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Market Analysis: Sep 02, 2005

posted on September 2, 2005

Despite the abundance of bearish news, grain prices in the trading pits remained fairly stable this week. For the week, nearby wheat futures dropped more than seven cents. But the September corn contract fell less than a penny.

China was busy buying soybeans this week, which helped offset private forecasts for a bigger soybean crop. For the week, the September contract lost 2 1/2 cents. But the nearby meal contract was up 40 cents per ton.

Cotton prices moved higher as the market tried to assess crop losses across the South. For the week, the October futures contract gained $1.57.

In livestock, the October cattle contract was down 90 cents. Nearby feeders lost 65 cents. And the October lean hog contract slipped 57 cents.

In the financials, Comex gold jumped $8.00 an ounce. Nearby crude oil prices climbed $1.72 a barrel over last week. The Euro gained 257 basis points against the dollar. And the CRB Index soared to near-record highs before falling back on Friday to close at 331.25, up more than 12 points for the week.

Here now to lend us his insight on these and other market trends is one of our senior market analysts, Virgil Robinson. Welcome back.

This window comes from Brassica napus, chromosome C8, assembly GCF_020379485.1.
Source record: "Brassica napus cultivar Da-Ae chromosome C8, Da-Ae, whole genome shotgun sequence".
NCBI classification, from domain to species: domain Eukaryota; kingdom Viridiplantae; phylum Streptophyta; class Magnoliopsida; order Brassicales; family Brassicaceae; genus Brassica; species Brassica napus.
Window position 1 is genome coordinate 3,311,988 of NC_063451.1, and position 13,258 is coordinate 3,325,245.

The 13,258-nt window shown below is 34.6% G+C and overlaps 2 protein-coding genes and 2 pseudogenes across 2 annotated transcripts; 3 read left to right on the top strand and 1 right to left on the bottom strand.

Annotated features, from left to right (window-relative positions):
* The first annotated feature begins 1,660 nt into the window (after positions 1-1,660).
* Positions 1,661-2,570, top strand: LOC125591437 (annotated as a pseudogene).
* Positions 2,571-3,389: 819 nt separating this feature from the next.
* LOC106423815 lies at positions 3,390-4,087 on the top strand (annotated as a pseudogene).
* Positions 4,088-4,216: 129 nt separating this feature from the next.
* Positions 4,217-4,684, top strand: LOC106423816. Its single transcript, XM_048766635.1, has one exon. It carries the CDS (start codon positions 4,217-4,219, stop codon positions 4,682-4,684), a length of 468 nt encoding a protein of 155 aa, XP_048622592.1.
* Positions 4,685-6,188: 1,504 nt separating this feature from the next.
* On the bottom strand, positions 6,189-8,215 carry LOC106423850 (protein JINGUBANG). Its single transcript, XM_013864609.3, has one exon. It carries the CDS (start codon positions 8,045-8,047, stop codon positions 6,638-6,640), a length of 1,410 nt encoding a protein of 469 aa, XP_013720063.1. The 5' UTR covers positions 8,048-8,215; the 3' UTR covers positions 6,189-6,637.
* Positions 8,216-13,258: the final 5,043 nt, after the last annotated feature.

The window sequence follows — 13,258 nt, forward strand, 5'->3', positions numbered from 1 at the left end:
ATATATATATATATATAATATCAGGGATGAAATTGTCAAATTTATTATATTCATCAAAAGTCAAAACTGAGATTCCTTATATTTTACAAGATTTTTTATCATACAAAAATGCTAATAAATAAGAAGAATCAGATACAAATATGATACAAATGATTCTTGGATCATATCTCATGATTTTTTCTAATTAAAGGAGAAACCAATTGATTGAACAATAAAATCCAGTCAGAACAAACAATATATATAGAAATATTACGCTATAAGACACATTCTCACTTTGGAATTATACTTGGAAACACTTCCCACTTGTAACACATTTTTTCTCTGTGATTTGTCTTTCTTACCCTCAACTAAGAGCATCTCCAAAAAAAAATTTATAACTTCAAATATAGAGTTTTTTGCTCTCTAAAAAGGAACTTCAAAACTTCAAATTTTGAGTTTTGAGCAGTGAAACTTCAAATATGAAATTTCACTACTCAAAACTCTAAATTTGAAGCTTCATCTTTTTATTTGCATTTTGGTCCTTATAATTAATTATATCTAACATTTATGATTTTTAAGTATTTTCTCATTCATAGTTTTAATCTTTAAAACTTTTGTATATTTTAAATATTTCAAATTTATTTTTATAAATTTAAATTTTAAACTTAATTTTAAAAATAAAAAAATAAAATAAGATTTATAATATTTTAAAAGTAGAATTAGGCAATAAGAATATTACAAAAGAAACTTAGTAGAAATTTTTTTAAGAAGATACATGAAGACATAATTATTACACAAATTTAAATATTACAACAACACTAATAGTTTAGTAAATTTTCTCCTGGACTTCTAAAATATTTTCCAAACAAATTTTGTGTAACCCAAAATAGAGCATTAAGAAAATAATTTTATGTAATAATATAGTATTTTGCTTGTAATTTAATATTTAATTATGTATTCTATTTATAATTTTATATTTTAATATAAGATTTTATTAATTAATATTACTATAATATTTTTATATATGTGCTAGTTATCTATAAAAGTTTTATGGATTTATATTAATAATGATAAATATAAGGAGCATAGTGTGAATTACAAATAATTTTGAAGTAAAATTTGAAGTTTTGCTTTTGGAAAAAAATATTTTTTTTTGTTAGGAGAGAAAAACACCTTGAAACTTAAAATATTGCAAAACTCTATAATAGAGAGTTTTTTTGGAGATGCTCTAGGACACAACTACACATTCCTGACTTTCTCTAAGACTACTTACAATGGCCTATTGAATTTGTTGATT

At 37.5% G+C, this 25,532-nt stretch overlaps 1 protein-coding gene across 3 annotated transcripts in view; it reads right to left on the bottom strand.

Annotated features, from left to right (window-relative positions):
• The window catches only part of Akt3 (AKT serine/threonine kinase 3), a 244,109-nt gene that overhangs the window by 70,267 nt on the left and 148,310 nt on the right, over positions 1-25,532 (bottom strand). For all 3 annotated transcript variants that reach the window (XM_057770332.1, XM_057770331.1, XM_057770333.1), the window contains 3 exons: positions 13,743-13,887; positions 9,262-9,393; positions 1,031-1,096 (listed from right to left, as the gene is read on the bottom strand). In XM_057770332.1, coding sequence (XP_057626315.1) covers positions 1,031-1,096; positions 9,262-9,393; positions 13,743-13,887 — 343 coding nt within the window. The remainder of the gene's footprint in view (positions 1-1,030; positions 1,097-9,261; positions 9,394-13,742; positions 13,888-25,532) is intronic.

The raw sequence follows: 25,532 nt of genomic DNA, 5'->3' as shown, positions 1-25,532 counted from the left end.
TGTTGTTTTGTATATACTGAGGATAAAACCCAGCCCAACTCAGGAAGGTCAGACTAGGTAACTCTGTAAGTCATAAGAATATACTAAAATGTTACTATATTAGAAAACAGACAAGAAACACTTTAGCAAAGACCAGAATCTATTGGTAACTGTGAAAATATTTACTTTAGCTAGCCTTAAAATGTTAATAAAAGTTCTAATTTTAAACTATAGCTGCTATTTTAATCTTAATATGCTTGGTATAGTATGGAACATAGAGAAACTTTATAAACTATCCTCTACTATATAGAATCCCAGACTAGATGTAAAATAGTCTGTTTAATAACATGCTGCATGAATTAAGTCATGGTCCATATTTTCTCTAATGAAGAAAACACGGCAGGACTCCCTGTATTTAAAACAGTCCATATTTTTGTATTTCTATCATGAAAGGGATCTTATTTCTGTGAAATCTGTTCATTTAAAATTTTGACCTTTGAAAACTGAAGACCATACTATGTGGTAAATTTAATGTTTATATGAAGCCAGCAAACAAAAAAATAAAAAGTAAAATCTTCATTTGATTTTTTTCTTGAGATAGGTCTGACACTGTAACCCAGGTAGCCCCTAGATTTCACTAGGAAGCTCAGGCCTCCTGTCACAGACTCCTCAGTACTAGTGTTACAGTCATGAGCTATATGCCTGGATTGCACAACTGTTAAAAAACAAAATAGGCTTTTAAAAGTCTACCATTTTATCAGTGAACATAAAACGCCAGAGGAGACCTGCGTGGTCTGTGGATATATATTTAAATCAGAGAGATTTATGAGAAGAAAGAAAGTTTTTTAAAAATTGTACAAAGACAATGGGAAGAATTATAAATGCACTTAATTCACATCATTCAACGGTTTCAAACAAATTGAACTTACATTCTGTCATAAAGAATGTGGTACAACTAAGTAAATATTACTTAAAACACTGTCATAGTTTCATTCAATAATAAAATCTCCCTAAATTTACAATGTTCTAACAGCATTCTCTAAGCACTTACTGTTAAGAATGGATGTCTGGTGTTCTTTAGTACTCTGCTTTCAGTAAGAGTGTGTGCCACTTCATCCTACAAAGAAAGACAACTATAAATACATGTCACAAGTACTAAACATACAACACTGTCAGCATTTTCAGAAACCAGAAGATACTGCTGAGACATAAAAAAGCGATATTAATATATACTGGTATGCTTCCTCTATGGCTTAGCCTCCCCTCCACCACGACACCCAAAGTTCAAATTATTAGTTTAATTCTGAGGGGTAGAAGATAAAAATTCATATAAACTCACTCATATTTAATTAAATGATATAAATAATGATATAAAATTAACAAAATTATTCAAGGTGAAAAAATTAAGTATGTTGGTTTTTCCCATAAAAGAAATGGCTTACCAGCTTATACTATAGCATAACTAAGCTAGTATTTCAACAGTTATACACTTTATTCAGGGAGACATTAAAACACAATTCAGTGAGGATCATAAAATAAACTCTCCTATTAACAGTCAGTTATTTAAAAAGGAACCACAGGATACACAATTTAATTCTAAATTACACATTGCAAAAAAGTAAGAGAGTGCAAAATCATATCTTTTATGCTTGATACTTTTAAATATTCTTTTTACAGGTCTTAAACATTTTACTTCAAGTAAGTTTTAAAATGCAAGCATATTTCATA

Market Analysis: Sep 02, 2005 Pearson: Here now to lend us his insight on these and other trends is one of our senior market analysts, Virgil Robinson. Virgil, welcome back.

Robinson: Thank you, Mark. Happy Holiday.

Pearson: Absolutely, a three day weekend coming up but a lot of producers a little pensive, especially if they have old crop corn stored in the Western Corn Belt with the situation with Katrina and the Gulf Coast being closed down. We saw the impact, we showed the graphic earlier of the slide in cash prices. Futures were relatively stable, the cash market definitely was not.

Robinson: Mark, the situation boils down to storage and transportation here for at least the immediate future. And as you mentioned in select geographies we have a collision here of old crop grain with the onslaught of new quickly at hand. I don't sense that there is going to be any short-term basis relief in those geographies. Producers may have a tendency to let the crop stand a little longer in the field for dry down purposes as well as trying to accommodate storage and space. There is a risk, of course, an inherent risk involved there. Mark, it would be difficult for me in good faith to suggest to someone in these geographies that we have defined here with unusually wide basis levels, eighty cents, for example, below the July 2006 futures contract to finalize a price under those circumstances. I've seen circumstances similar to this in my 30 some years in the business and I don't think we should underestimate the creativity of our producers. They'll find a way to isolate that grain from the market for at least a period of time.

And as the basis suggests they'll have opportunities, Mark, to capture LDP's, perhaps sell that deferred carry or that carry and capture basis improvement in that regard. Should one decide to do that or have the facilities to do that they might want to entertain the idea that some point during the harvest buying a call option to protect their up side over the course of the next several weeks because I think there will be appreciation in both the basis and in the futures market at some point late in this harvest or post the 2005 harvest.

Pearson: Alright, so our opportunities are pretty much on the cash side, not so much on futures.